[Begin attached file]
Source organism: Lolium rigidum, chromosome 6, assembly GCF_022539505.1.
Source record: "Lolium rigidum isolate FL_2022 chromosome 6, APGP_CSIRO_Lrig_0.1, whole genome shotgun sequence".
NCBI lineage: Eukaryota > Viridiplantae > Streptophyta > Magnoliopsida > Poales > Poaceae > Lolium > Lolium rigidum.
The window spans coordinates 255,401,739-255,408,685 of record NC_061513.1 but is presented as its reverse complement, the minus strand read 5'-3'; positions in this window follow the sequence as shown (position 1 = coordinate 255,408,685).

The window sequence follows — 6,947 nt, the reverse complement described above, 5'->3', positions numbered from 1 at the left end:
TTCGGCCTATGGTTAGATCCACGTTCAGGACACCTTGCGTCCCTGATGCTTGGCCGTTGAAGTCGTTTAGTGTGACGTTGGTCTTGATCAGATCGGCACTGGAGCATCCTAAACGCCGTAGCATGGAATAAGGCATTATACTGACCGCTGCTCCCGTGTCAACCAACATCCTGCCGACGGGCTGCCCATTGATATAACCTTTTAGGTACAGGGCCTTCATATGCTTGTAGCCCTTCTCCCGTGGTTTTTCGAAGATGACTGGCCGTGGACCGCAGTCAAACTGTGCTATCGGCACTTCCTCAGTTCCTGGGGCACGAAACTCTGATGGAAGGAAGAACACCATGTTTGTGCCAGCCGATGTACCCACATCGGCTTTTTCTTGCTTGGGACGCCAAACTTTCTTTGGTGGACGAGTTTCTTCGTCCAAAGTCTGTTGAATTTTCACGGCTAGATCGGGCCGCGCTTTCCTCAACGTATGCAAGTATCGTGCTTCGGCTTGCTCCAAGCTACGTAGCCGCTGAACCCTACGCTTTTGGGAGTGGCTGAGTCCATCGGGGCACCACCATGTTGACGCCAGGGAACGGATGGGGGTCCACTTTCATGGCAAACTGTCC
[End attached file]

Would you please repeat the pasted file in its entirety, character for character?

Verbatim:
Source organism: Lolium rigidum, chromosome 6, assembly GCF_022539505.1.
Source record: "Lolium rigidum isolate FL_2022 chromosome 6, APGP_CSIRO_Lrig_0.1, whole genome shotgun sequence".
NCBI lineage: Eukaryota > Viridiplantae > Streptophyta > Magnoliopsida > Poales > Poaceae > Lolium > Lolium rigidum.
The window spans coordinates 255,401,739-255,408,685 of record NC_061513.1 but is presented as its reverse complement, the minus strand read 5'-3'; positions in this window follow the sequence as shown (position 1 = coordinate 255,408,685).

The window sequence follows — 6,947 nt, the reverse complement described above, 5'->3', positions numbered from 1 at the left end:
TTCGGCCTATGGTTAGATCCACGTTCAGGACACCTTGCGTCCCTGATGCTTGGCCGTTGAAGTCGTTTAGTGTGACGTTGGTCTTGATCAGATCGGCACTGGAGCATCCTAAACGCCGTAGCATGGAATAAGGCATTATACTGACCGCTGCTCCCGTGTCAACCAACATCCTGCCGACGGGCTGCCCATTGATATAACCTTTTAGGTACAGGGCCTTCATATGCTTGTAGCCCTTCTCCCGTGGTTTTTCGAAGATGACTGGCCGTGGACCGCAGTCAAACTGTGCTATCGGCACTTCCTCAGTTCCTGGGGCACGAAACTCTGATGGAAGGAAGAACACCATGTTTGTGCCAGCCGATGTACCCACATCGGCTTTTTCTTGCTTGGGACGCCAAACTTTCTTTGGTGGACGAGTTTCTTCGTCCAAAGTCTGTTGAATTTTCACGGCTAGATCGGGCCGCGCTTTCCTCAACGTATGCAAGTATCGTGCTTCGGCTTGCTCCAAGCTACGTAGCCGCTGAACCCTACGCTTTTGGGAGTGGCTGAGTCCATCGGGGCACCACCATGTTGACGCCAGGGAACGGATGGGGGTCCACTTTCATGGCAAACTGTCC